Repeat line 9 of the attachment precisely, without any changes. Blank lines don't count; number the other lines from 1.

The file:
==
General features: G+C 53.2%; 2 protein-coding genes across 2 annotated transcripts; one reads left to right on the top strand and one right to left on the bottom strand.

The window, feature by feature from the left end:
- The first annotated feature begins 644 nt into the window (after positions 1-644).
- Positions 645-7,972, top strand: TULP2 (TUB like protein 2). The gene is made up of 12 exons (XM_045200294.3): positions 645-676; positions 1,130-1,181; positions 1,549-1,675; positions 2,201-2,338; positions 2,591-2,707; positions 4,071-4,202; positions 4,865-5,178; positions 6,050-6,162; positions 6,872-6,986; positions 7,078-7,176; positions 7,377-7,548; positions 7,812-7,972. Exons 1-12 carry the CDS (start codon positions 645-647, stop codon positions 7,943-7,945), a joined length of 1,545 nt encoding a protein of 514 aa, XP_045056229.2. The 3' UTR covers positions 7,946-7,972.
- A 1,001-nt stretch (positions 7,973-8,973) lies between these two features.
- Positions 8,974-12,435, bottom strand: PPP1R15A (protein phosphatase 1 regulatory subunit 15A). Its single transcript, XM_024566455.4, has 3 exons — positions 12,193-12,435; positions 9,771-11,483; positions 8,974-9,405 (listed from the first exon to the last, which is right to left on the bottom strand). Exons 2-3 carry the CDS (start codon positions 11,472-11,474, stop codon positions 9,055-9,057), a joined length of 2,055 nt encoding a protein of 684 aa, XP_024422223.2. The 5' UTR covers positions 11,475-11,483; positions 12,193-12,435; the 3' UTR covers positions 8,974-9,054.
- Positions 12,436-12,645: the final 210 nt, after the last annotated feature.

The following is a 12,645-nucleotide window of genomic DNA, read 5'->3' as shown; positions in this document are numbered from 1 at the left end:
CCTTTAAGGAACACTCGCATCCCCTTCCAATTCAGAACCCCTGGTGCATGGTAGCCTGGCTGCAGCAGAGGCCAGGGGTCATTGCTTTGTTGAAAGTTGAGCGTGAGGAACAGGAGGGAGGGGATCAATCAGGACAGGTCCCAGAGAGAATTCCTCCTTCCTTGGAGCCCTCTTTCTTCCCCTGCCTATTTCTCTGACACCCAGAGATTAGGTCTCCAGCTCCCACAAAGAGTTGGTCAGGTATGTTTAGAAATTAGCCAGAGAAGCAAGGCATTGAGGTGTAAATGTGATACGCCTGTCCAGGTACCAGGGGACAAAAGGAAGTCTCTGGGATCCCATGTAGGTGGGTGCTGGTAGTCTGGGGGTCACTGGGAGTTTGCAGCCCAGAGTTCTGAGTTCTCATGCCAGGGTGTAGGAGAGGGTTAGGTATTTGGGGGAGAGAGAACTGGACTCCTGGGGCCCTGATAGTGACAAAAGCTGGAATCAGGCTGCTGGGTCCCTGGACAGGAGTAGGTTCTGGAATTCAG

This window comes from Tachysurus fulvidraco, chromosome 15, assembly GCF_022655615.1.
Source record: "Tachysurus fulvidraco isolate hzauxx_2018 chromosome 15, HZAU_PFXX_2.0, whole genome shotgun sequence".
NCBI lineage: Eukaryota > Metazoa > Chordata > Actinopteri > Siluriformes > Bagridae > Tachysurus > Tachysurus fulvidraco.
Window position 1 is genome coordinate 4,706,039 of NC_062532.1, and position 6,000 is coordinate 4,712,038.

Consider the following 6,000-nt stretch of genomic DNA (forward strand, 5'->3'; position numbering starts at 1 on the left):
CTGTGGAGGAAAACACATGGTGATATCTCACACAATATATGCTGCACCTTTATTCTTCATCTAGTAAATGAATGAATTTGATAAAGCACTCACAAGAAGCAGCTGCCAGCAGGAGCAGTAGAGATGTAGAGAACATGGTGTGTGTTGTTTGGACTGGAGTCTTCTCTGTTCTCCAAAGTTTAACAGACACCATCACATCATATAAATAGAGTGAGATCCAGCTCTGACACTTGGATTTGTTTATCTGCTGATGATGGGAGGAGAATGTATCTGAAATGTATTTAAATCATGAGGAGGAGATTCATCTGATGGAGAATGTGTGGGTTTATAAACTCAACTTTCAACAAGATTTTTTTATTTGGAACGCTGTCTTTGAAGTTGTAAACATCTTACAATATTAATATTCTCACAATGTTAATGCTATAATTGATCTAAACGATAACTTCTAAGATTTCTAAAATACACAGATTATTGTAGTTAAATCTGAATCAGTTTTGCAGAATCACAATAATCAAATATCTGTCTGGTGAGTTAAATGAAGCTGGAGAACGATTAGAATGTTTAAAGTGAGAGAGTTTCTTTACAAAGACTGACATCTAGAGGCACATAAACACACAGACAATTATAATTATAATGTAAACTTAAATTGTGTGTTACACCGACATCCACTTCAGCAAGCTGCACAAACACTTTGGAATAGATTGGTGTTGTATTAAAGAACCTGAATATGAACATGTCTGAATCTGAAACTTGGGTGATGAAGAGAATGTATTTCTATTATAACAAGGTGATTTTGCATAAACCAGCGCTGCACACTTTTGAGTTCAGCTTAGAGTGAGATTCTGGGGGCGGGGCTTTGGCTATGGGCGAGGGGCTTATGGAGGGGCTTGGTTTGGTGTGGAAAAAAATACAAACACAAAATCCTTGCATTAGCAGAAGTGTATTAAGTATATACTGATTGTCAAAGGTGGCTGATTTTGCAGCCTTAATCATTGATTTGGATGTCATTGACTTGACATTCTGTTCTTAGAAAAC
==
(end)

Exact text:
CCTTTAAGGAACACTCGCATCCCCTTCCAATTCAGAACCCCTGGTGCATGGTAGCCTGGCTGCAGCAGAGGCCAGGGGTCATTGCTTTGTTGAAAGTTGAGCGTGAGGAACAGGAGGGAGGGGATCAATCAGGACAGGTCCCAGAGAGAATTCCTCCTTCCTTGGAGCCCTCTTTCTTCCCCTGCCTATTTCTCTGACACCCAGAGATTAGGTCTCCAGCTCCCACAAAGAGTTGGTCAGGTATGTTTAGAAATTAGCCAGAGAAGCAAGGCATTGAGGTGTAAATGTGATACGCCTGTCCAGGTACCAGGGGACAAAAGGAAGTCTCTGGGATCCCATGTAGGTGGGTGCTGGTAGTCTGGGGGTCACTGGGAGTTTGCAGCCCAGAGTTCTGAGTTCTCATGCCAGGGTGTAGGAGAGGGTTAGGTATTTGGGGGAGAGAGAACTGGACTCCTGGGGCCCTGATAGTGACAAAAGCTGGAATCAGGCTGCTGGGTCCCTGGACAGGAGTAGGTTCTGGAATTCAG